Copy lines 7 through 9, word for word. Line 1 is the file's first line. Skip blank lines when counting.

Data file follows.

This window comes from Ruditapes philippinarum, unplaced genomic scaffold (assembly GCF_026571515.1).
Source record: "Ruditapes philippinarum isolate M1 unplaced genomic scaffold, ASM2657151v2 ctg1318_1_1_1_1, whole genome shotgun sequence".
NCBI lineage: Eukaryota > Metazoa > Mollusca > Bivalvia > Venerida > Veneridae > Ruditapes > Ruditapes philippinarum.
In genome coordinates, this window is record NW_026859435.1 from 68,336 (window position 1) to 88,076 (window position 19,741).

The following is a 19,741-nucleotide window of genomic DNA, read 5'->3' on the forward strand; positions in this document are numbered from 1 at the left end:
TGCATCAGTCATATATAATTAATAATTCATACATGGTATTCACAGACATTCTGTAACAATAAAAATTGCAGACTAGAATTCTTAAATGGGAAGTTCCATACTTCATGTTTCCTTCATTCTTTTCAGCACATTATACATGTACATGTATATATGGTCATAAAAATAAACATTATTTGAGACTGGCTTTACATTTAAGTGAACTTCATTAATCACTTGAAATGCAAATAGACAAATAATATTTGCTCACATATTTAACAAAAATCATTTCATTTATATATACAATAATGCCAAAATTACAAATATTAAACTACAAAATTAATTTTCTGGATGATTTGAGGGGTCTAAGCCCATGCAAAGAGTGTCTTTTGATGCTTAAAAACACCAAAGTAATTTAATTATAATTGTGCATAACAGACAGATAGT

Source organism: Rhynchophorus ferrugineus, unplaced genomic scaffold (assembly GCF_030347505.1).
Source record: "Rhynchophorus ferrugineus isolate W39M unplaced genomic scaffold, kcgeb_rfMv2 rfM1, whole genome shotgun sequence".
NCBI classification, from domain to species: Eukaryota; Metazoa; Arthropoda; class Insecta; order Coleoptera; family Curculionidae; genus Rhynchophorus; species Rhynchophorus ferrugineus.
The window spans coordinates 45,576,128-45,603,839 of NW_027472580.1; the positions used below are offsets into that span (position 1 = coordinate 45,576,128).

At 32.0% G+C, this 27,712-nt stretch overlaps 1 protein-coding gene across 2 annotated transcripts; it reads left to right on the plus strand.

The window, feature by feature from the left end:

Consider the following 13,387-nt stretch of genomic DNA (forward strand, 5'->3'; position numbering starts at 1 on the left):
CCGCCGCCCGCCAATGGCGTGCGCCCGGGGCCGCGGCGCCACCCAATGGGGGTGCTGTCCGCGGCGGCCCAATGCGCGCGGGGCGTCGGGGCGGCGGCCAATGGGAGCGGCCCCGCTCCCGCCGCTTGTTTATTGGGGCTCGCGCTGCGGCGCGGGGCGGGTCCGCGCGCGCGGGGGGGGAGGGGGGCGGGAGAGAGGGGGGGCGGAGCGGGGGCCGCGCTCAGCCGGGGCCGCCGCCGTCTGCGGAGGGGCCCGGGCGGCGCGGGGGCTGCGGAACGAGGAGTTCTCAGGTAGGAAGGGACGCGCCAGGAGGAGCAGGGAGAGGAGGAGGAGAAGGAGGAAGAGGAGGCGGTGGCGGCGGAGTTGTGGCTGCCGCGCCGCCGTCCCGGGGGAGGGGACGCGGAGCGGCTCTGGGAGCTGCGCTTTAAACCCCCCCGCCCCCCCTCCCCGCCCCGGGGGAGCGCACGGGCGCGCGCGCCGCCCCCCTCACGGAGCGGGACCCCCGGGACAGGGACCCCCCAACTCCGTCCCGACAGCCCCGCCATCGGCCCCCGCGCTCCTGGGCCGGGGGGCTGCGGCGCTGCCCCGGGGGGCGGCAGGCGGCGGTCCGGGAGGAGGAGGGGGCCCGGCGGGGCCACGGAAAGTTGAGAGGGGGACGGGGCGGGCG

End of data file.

Source organism: Rhynchophorus ferrugineus, unplaced genomic scaffold (assembly GCF_030347505.1).
Source record: "Rhynchophorus ferrugineus isolate W39M unplaced genomic scaffold, kcgeb_rfMv2 rfM1, whole genome shotgun sequence".
NCBI classification, from domain to species: Eukaryota; Metazoa; Arthropoda; class Insecta; order Coleoptera; family Curculionidae; genus Rhynchophorus; species Rhynchophorus ferrugineus.